The Skagen Painters, including Anna Ancher, are often associated with the movement of Naturalism, which aimed to represent the world as accurately as possible. But if we explore the way Anna Ancher builds up her works, we discover how she simplifies and pares back the subjects she depicts. Perhaps her pictures are not so naturalistic and true to life after all?
Her inspiration for simplifying her art came from different places. When Anna Ancher spent six months in Paris in 1889 to take part in the world’s fair there, she studied under the renowned French painter Puvis de Chavannes. He was known for paring back his images and emphasise their monumental aspects. At the same time, a wave of interest in Japanese art swept across Europe. Anna Ancher’s old teacher and friend Karl Madsen played an important role in this regard. He published a book on Japanese painting in 1885 and made sure that Danish artists became acquainted with the special qualities of Japanese art, including its sharply cropped subjects and the abolition of perspective in the Western sense.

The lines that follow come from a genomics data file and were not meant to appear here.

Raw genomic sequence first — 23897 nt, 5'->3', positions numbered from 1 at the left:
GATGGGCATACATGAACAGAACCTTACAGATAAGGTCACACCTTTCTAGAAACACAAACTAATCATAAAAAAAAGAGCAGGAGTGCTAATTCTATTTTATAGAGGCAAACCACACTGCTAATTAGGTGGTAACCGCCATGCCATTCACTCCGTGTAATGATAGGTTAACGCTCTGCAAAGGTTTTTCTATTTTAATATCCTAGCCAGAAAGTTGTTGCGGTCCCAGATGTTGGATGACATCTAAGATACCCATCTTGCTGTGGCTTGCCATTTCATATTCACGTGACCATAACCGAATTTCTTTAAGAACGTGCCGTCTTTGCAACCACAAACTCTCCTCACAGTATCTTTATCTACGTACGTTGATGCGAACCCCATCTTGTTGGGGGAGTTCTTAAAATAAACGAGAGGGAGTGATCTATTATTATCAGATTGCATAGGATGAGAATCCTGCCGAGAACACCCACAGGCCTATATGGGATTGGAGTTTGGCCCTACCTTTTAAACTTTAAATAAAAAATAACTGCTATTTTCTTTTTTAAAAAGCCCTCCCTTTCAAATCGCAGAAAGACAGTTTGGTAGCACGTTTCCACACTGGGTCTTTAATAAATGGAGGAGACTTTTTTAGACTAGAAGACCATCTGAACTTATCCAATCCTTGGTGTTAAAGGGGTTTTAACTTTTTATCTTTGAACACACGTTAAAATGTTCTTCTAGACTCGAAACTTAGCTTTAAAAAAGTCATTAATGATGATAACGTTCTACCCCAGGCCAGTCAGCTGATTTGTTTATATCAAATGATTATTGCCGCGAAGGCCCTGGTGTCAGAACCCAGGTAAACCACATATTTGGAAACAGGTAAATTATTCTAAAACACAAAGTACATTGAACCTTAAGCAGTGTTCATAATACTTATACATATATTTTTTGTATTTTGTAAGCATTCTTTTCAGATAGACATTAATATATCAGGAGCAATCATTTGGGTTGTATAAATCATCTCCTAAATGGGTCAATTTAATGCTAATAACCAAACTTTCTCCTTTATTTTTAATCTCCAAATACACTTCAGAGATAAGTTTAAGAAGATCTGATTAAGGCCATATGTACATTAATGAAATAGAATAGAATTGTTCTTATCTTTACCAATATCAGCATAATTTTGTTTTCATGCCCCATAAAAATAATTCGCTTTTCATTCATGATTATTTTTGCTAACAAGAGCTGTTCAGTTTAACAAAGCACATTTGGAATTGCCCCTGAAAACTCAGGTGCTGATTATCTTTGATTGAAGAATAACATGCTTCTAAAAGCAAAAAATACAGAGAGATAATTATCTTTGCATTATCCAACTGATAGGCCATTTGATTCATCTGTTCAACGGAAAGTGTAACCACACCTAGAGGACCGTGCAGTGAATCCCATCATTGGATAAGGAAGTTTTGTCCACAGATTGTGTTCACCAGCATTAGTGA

Armed with such inspiration, Anna Ancher developed her own style of painting. She would often return to the same subject over and over again. Repeating a single theme enabled her to experiment with different solutions. She tested the extent to which a background can be simplified, how empty the pictorial space can be allowed to be. In this process, painting is reduced so that it moves further and further away from being a true representation of the world, instead becoming more abstract studies on a piece of canvas.
Photo: Anna Ancher, At Noon. Study, Ca. 1914. Art Museums of Skagen.